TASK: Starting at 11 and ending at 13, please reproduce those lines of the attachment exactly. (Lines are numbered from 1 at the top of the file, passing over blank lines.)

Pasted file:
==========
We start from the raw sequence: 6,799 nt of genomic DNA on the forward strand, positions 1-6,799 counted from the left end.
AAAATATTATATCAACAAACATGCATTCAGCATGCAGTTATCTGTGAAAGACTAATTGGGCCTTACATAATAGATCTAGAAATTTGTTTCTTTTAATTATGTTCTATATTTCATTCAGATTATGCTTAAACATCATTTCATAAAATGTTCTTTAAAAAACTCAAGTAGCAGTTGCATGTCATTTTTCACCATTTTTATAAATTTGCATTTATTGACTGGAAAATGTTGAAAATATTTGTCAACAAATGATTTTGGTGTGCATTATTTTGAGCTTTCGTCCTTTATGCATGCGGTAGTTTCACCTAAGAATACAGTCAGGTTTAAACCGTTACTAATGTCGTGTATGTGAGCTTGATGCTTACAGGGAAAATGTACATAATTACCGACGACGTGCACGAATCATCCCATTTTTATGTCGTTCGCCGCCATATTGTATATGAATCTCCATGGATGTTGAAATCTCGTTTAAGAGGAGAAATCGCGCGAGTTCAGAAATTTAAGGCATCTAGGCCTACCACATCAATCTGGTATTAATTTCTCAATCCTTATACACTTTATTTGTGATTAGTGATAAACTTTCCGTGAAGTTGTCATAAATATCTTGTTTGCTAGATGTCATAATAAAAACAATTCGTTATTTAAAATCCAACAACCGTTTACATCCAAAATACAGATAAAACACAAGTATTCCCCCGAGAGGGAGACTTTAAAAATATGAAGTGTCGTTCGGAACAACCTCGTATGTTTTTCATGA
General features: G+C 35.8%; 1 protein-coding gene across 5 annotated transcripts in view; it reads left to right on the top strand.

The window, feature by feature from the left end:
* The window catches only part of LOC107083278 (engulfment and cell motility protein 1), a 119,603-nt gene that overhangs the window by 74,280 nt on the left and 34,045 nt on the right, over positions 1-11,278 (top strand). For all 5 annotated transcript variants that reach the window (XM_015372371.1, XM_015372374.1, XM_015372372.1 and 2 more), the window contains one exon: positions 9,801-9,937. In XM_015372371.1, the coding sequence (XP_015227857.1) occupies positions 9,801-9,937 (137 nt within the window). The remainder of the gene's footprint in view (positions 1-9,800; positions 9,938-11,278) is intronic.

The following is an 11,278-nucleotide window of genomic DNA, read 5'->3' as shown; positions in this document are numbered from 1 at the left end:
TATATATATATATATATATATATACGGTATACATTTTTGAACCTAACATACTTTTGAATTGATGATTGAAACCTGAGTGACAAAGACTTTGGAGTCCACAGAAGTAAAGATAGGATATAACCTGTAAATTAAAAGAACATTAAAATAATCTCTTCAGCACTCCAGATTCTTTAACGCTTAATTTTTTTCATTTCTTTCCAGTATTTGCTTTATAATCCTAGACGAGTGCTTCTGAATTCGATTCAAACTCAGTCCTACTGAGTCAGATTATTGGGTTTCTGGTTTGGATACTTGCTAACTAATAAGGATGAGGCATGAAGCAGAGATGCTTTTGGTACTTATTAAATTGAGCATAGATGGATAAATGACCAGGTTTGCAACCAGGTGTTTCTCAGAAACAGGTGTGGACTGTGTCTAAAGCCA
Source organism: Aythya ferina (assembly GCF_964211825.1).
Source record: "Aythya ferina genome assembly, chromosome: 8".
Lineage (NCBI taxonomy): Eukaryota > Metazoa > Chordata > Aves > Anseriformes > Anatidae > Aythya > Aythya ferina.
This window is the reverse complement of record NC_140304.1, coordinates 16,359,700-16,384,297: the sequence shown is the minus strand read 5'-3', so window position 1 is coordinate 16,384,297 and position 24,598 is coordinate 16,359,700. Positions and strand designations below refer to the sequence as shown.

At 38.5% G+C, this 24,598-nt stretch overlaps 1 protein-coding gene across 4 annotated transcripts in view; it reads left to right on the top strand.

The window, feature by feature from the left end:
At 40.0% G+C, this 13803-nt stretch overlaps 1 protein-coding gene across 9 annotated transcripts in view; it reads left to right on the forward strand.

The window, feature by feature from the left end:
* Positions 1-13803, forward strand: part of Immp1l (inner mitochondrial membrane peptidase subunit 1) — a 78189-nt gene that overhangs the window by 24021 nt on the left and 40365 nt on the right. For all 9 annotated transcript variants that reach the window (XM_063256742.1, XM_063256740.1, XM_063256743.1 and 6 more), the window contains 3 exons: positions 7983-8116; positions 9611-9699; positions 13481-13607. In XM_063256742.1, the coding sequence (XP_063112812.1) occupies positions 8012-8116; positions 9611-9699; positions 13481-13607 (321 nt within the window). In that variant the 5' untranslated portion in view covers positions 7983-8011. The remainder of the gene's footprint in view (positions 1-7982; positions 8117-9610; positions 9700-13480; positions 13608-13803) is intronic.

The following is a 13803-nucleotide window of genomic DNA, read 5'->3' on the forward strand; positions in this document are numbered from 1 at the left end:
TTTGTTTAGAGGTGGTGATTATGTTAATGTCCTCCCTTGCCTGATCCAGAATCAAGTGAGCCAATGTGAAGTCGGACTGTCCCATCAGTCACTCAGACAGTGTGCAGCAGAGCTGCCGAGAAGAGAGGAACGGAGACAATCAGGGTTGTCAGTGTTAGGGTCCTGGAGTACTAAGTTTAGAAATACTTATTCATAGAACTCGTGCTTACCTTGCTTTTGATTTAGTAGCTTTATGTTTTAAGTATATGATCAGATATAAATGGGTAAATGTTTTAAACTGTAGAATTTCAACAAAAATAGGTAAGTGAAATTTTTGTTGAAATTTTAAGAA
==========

This window is the reverse complement of record NC_140304.1, coordinates 16,359,700-16,384,297: the sequence shown is the minus strand read 5'-3', so window position 1 is coordinate 16,384,297 and position 24,598 is coordinate 16,359,700. Positions and strand designations below refer to the sequence as shown.

At 38.5% G+C, this 24,598-nt stretch overlaps 1 protein-coding gene across 4 annotated transcripts in view; it reads left to right on the top strand.

The window, feature by feature from the left end: